The Windy Arbour Playground Campaign
Help Us to Build A New Children's Playground for people in Windy Arbour, Milltown,Churchtown, Clonskeagh and Dundrum Join Our Campaign Today
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near Robert Emmet's home
Emmet Stamps from 1963
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Celebrating 150 years since his execution
on June 18, 2014
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11:17 AM on May 24, 2015
Windy Arbour is focusing on our most famous local hero Robert Emmet, and his brother Thomas, the revolutionaries who grew up at the Casino, Bird Avenue. As a teenager, Robert hid in a secret room under the lawn during the Rebellion 1798, which his brother Thomas Emmet had helped Wolfe Tone to plan. The Emmets were brought up in the Church of Ireland, but like many people from Ascendency families, they were profoundly influenced by the Nonconformist and Republican ideas that were fanned into flames by the French and US revolutions. After his father died and left him a small inheritance, Emmet used his money to design new kinds of weapons which he used in the 1803 rebellion. His friend and co-conspirator Ann Devlin was imprisoned for years after his execution, but she kept the identities of his supporters secret, despite huge cost to herself and her family.
A fourth local hero that we think is worth remembering is Thomas Edmondson, the Quaker businessman who built the ultra-modern Dublin laundry in Milltown near the Dropping Well pub in the late 1880s.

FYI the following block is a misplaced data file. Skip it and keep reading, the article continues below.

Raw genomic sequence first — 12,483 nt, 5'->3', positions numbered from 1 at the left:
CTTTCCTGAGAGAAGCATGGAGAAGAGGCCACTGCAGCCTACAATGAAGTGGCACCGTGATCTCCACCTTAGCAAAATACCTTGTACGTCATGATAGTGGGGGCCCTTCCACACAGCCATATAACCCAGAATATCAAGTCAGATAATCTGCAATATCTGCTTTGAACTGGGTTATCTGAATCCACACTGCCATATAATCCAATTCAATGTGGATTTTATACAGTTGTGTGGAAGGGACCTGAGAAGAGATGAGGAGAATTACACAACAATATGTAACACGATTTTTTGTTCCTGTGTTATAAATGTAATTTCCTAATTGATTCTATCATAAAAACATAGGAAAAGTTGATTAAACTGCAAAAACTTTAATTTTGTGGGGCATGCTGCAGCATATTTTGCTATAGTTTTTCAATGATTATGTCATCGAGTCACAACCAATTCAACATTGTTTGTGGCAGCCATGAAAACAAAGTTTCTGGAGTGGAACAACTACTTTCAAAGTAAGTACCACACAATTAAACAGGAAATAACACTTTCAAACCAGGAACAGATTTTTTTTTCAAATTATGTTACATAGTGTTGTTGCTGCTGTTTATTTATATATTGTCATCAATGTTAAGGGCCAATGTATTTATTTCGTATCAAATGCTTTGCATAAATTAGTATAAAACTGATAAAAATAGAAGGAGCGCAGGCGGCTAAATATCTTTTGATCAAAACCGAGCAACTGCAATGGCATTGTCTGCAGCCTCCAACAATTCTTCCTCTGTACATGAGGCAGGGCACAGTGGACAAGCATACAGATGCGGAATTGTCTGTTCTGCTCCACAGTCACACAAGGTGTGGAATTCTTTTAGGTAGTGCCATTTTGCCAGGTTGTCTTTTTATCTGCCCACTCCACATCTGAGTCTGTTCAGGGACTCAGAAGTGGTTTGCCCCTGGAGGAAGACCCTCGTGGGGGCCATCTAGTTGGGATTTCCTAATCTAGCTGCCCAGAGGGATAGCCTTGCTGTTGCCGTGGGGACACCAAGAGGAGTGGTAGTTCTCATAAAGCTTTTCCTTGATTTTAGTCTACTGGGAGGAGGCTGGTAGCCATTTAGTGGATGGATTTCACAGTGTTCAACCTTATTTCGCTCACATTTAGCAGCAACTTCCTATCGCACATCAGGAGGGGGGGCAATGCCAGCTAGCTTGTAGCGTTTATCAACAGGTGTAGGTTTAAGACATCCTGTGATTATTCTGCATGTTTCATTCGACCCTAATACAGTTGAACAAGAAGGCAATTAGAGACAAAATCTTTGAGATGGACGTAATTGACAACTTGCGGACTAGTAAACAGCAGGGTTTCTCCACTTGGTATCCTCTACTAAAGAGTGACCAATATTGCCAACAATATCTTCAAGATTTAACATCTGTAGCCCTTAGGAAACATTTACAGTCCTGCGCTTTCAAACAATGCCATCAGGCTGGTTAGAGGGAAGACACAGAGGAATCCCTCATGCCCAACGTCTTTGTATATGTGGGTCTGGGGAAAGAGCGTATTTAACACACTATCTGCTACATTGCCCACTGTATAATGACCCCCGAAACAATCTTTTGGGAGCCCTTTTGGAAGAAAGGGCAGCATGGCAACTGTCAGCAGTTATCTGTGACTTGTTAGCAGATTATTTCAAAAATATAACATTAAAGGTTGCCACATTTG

The Dublin laundry provided work for hundreds of local people. Edmondson used the latest technology to build a business which paid decent wages to his workers. Thomas Edmondson was also a fierce critic of the state's support of the rival laundries that were operated by The Catholic Church on behalf of the state from 1921, where 'fallen' women were held against their will and forced to work for slave wages. Edmondson also helped to set up the Dublin Vocational Education Committee and he was active on Rathmines Town Council. How do you think we should celebrate what they did?
WAVA plans to organise a series of events next year to highlight the contribution made by these and other local people in 1916 and throughout the century that followed .
WAVA is inviting people from all walks of life, and people who may be active in local political parties, clubs or societies to join us in celebrating our heritage.
We are asking you to consider helping us by suggesting what we can do to remember those who have shaped our history so far and to help us chart a new course for a future Republic 2.0
All ideas are welcome ? WAVA wants people from every age group and every corner of the globe to get involved and take part.
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